system and method.` hereinafter'described, illus
trated inthe accompanying drawing and deñned i the field cf‘each section varies sinusoidally with
in4 the-claims hereto appended, it being under- ' »‘ time at the frequency ofthe energizing source
stood ¿that `various changes in form, arrangement
and «details both of circuits and of method within
the scope ofthe claims lmay be resorted to with
out departing from the spirit or sacriiicing- any
of the advantages of the invention.
A‘clearer understanding of the operation of the
invention and its 'improvement over‘known meth
ods canbe obtained by reference to the following
figures and the descriptions relating thereto.
III-_v By directing electrons of >given velocity
through the standing wave transverse electro;
Staticïñelds of the coupling section the action of
the fields yon the passing electrons of the stream
ser-Vegte` deflect the stream into >a “waved”
> StillV referringv
'to“ 'i Figure> l, § if
the , high
frequencyenergizer I4 is an independent oscil
lator» energizing the coupling section I I; all of the
i :Figure 1 showsa block diagramfof the principal = ' output energy of the collector I2 goes to theload
_elements ofthe standingwave Vcoupler used as an
I3.'V Under these conditionsïthe standing wave
oscillator or as an amplifier.
coupler serves as an amplifier. However, by di
Figure 2 shows'arcircuit diagram of a high-fre
verting part of the output of collector I2 to the
quency ampliiier embodying the principles of the
coupling section vII, ‘the vstanding waveV coupler
invention,_with a graphical representation of the
serves as an oscillator, "In the matter -of-the fre-`
standing wave in the coupling section.
' j
quency“ at which the oscillator willoperate, itis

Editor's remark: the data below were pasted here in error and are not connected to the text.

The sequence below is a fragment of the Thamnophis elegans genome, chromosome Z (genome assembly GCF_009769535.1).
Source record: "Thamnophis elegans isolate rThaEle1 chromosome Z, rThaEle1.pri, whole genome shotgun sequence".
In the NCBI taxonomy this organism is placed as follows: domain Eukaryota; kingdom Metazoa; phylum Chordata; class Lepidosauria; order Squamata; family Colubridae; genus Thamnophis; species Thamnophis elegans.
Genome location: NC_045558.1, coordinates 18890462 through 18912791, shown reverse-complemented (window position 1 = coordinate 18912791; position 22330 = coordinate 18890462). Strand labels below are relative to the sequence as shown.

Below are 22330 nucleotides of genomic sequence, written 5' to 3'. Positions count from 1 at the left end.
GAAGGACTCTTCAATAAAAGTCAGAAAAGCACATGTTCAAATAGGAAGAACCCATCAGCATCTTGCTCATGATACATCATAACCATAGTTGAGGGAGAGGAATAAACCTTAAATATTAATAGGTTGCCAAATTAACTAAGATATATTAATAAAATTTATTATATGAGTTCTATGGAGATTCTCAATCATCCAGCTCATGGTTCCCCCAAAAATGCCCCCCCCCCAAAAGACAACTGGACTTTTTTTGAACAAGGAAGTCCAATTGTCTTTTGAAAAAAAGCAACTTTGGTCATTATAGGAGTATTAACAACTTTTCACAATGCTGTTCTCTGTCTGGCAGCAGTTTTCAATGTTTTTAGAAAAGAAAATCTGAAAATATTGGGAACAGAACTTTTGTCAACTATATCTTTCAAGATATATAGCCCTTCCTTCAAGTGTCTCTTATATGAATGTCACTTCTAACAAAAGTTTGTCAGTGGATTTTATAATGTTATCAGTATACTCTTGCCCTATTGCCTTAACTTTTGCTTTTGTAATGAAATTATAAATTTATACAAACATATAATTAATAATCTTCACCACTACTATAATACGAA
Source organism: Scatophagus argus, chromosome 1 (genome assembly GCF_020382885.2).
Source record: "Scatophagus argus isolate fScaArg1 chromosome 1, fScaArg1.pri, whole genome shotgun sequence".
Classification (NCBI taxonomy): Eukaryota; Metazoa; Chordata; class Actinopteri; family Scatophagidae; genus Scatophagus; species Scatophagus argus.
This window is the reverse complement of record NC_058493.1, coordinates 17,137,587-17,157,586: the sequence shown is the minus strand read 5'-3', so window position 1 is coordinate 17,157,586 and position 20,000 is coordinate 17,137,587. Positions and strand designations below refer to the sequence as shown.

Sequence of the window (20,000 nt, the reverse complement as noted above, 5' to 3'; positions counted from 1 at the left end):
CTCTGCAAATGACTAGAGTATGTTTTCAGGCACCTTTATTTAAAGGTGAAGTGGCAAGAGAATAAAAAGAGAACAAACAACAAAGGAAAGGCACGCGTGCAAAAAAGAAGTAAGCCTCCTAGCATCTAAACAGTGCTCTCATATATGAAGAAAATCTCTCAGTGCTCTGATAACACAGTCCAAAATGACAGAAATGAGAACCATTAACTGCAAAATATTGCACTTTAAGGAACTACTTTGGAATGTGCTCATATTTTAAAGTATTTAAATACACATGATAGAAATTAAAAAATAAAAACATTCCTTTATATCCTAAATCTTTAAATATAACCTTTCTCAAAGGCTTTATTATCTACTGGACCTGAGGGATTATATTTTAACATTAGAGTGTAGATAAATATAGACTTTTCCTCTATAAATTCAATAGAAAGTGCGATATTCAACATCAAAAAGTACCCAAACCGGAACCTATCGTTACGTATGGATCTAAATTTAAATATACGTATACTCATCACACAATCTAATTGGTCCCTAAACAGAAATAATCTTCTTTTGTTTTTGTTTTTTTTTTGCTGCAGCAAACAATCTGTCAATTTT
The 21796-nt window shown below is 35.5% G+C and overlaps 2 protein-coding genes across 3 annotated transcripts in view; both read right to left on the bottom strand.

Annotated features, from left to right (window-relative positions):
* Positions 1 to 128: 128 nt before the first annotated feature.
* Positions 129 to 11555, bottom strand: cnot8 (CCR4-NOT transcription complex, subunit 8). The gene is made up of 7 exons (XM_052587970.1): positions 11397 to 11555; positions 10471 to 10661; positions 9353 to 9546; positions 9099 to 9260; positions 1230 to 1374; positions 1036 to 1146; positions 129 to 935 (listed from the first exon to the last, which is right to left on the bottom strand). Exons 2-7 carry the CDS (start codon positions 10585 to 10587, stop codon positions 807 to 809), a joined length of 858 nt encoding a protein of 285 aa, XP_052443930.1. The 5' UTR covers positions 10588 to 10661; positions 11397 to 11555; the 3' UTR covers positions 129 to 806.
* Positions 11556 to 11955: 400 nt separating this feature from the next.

'Figure 3 shows a diagram of a standing wave
to be rememberedthat a'transmission line set
coupled oscillator, wherein the output energy of
ting up standing waves is in the nature of `a res
the oscillator is also used to energize the coupling
onant line, and thatthe resulting resonant fre
Figure 4 v.shows ra circuit diagram oía standing
Wave coupledV .oscillator Vin which the conducting
members which guide the initial and reflected
travelingV waves-that yform the resulting standing .7.5.
quency is a function of :the length of the reson
ant line, in which Vthe fundamental or harmonic
frequencies may be used. .
Figure 2I shows vav circuit diagram of the
standing wave coupler used as anampliñerjfor »
high-frequency currents.' The exciting oscillator
phase, will receive va maximum `deflection in_zthe
26 energizes the transmission line 22-.23 oi the
coupling section, which includes two spaced par
allel conducting members 22 and `23. The elec
tron `gun 2l directs a stream 0i high velocity
electronsîthrough the `coupling section 22-23 as
is indicated by the dotted lines. The .end of the
coupling transmission ‘lineA ZZ-äëi is terminated
with animpedance 26 Ywhich'may have an infinite
negative direction. It follows that ‘particlesen
tering at the instants of 90° and 270° phase `will
receive zero deflection `for .each complete wave
length traversed, since the ñelds in say, SU-a’ and
.til-b' will change `polarity while the particles are
traversing them, and thus substantially cancel
out `any deflections. Particles entering` the cou
pling section at phase instants between `.those '
or zero value in order to favor the forming of
mentioned will receive intermediate amounts of